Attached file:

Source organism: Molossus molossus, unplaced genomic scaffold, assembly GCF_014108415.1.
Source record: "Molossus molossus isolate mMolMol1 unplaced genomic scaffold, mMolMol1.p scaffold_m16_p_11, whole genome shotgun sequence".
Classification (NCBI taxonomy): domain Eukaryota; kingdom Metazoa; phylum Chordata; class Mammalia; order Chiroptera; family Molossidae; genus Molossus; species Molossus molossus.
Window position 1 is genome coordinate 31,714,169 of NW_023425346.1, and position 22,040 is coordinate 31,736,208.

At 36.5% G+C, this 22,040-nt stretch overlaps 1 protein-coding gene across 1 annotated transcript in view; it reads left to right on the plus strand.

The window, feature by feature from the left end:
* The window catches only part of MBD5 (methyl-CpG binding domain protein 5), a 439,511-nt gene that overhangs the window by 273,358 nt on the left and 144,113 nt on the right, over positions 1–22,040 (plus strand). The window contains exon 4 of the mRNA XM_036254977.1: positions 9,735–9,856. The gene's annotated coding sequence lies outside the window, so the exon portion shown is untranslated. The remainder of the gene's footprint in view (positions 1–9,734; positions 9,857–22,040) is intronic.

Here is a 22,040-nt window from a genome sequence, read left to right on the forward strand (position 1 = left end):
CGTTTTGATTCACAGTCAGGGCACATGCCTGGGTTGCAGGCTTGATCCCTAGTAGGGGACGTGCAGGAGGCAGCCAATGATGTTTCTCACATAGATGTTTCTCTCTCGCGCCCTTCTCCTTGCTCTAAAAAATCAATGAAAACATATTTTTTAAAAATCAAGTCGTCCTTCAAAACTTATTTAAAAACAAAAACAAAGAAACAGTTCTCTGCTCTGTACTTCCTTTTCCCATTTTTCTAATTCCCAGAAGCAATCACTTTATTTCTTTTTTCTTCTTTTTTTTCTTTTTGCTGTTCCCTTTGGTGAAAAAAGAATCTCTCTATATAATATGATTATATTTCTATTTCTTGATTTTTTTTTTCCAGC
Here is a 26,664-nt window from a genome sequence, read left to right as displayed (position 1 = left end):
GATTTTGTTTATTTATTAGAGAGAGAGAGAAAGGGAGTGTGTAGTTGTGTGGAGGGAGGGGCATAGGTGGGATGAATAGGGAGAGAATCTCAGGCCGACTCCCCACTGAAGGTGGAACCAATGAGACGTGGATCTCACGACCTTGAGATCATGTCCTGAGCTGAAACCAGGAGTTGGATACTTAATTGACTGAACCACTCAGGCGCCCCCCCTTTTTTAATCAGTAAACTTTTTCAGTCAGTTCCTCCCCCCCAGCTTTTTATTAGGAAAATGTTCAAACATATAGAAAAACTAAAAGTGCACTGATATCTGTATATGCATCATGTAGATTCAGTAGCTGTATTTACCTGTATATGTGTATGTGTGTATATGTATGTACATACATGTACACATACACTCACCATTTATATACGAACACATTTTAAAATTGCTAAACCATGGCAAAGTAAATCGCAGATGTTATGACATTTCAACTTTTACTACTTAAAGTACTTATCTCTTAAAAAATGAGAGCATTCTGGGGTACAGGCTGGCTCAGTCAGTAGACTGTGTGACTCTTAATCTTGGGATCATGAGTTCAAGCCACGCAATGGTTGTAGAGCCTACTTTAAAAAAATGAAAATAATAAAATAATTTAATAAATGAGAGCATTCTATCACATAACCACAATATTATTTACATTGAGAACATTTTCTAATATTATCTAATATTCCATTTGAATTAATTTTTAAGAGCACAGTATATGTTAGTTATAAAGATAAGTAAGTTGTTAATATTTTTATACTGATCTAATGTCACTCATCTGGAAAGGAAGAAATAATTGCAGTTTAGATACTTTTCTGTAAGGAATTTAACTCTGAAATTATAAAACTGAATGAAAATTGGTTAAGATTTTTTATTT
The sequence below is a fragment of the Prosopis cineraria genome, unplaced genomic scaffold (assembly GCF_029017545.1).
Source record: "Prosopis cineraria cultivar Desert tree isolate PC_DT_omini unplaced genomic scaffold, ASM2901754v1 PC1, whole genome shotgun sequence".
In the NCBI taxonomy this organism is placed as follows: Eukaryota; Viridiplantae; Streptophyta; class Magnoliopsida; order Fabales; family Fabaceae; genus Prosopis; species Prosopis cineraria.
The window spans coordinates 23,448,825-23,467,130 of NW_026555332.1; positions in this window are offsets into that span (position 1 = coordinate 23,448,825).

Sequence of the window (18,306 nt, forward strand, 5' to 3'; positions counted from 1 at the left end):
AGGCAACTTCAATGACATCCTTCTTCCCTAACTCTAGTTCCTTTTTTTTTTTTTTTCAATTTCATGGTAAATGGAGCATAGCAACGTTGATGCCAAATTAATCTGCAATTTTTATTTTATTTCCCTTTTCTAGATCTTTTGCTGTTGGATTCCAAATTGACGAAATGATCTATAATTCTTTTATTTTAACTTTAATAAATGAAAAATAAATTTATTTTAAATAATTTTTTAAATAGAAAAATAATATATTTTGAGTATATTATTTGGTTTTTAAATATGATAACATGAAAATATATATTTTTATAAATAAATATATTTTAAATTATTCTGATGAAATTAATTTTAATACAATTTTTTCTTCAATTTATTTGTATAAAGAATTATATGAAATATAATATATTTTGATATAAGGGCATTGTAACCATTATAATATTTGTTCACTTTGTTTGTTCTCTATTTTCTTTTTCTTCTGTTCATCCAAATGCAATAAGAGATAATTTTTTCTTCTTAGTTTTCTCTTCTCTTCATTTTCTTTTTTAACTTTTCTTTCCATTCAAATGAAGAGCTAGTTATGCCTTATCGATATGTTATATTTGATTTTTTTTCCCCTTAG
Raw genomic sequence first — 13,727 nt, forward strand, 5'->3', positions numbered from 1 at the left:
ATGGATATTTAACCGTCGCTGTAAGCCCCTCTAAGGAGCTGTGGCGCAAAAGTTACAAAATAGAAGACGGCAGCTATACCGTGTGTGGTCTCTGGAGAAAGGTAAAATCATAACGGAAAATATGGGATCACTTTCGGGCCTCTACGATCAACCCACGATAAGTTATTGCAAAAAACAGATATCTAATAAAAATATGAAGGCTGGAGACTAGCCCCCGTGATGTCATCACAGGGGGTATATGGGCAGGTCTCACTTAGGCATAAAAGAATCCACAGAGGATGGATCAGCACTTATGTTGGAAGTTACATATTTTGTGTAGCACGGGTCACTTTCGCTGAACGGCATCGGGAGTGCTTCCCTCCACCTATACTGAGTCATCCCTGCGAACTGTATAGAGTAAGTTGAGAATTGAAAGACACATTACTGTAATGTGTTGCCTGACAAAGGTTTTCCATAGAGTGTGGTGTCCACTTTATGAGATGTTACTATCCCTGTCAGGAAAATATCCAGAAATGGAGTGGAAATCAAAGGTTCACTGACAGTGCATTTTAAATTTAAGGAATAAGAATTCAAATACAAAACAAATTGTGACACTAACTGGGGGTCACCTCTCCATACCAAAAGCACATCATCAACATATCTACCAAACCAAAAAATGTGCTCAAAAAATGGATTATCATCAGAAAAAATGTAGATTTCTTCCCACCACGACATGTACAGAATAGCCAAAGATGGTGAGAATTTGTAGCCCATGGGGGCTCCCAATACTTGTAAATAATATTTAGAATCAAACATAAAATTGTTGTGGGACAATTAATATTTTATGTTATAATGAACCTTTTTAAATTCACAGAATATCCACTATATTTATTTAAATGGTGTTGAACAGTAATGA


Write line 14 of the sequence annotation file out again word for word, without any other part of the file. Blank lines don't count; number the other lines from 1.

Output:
In the NCBI taxonomy this organism is placed as follows: Eukaryota; Viridiplantae; Streptophyta; class Magnoliopsida; order Fabales; family Fabaceae; genus Prosopis; species Prosopis cineraria.